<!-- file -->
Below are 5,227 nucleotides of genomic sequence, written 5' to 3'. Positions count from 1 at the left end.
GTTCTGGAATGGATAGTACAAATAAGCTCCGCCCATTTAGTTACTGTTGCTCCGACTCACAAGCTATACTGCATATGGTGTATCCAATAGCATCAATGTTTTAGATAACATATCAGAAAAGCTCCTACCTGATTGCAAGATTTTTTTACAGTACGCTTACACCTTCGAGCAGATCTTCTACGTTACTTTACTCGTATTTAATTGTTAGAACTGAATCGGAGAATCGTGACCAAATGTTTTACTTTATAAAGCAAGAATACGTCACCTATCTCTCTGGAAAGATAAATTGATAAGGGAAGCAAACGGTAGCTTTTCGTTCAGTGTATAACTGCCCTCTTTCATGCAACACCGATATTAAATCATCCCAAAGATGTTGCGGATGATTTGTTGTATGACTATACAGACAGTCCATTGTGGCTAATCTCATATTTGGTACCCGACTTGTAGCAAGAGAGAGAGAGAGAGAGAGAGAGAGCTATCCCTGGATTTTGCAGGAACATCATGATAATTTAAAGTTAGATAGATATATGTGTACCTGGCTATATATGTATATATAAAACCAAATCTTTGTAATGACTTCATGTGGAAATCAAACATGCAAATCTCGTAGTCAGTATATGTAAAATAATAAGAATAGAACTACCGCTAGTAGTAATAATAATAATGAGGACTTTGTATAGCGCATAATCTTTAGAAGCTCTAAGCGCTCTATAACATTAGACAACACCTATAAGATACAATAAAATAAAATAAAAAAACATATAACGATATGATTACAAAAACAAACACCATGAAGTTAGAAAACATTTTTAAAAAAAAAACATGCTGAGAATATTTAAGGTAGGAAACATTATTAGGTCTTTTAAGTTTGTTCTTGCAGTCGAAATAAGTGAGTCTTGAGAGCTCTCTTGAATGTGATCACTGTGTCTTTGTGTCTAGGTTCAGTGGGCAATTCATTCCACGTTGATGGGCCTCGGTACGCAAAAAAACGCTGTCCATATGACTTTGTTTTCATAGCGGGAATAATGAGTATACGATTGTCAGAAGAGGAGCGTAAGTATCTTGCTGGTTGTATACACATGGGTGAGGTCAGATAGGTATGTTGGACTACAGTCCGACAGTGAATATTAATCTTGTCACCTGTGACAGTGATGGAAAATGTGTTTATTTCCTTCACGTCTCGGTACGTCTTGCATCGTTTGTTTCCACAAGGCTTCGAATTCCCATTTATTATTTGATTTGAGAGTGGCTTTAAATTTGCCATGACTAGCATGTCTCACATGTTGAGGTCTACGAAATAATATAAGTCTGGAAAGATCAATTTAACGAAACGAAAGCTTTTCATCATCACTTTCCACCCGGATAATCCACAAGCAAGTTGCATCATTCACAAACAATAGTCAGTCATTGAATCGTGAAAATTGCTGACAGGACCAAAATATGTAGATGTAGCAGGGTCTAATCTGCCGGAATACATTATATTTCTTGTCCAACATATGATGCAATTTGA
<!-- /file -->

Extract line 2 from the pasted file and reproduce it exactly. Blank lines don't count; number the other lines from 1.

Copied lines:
GTTCTGGAATGGATAGTACAAATAAGCTCCGCCCATTTAGTTACTGTTGCTCCGACTCACAAGCTATACTGCATATGGTGTATCCAATAGCATCAATGTTTTAGATAACATATCAGAAAAGCTCCTACCTGATTGCAAGATTTTTTTACAGTACGCTTACACCTTCGAGCAGATCTTCTACGTTACTTTACTCGTATTTAATTGTTAGAACTGAATCGGAGAATCGTGACCAAATGTTTTACTTTATAAAGCAAGAATACGTCACCTATCTCTCTGGAAAGATAAATTGATAAGGGAAGCAAACGGTAGCTTTTCGTTCAGTGTATAACTGCCCTCTTTCATGCAACACCGATATTAAATCATCCCAAAGATGTTGCGGATGATTTGTTGTATGACTATACAGACAGTCCATTGTGGCTAATCTCATATTTGGTACCCGACTTGTAGCAAGAGAGAGAGAGAGAGAGAGAGAGAGCTATCCCTGGATTTTGCAGGAACATCATGATAATTTAAAGTTAGATAGATATATGTGTACCTGGCTATATATGTATATATAAAACCAAATCTTTGTAATGACTTCATGTGGAAATCAAACATGCAAATCTCGTAGTCAGTATATGTAAAATAATAAGAATAGAACTACCGCTAGTAGTAATAATAATAATGAGGACTTTGTATAGCGCATAATCTTTAGAAGCTCTAAGCGCTCTATAACATTAGACAACACCTATAAGATACAATAAAATAAAATAAAAAAACATATAACGATATGATTACAAAAACAAACACCATGAAGTTAGAAAACATTTTTAAAAAAAAAACATGCTGAGAATATTTAAGGTAGGAAACATTATTAGGTCTTTTAAGTTTGTTCTTGCAGTCGAAATAAGTGAGTCTTGAGAGCTCTCTTGAATGTGATCACTGTGTCTTTGTGTCTAGGTTCAGTGGGCAATTCATTCCACGTTGATGGGCCTCGGTACGCAAAAAAACGCTGTCCATATGACTTTGTTTTCATAGCGGGAATAATGAGTATACGATTGTCAGAAGAGGAGCGTAAGTATCTTGCTGGTTGTATACACATGGGTGAGGTCAGATAGGTATGTTGGACTACAGTCCGACAGTGAATATTAATCTTGTCACCTGTGACAGTGATGGAAAATGTGTTTATTTCCTTCACGTCTCGGTACGTCTTGCATCGTTTGTTTCCACAAGGCTTCGAATTCCCATTTATTATTTGATTTGAGAGTGGCTTTAAATTTGCCATGACTAGCATGTCTCACATGTTGAGGTCTACGAAATAATATAAGTCTGGAAAGATCAATTTAACGAAACGAAAGCTTTTCATCATCACTTTCCACCCGGATAATCCACAAGCAAGTTGCATCATTCACAAACAATAGTCAGTCATTGAATCGTGAAAATTGCTGACAGGACCAAAATATGTAGATGTAGCAGGGTCTAATCTGCCGGAATACATTATATTTCTTGTCCAACATATGATGCAATTTGA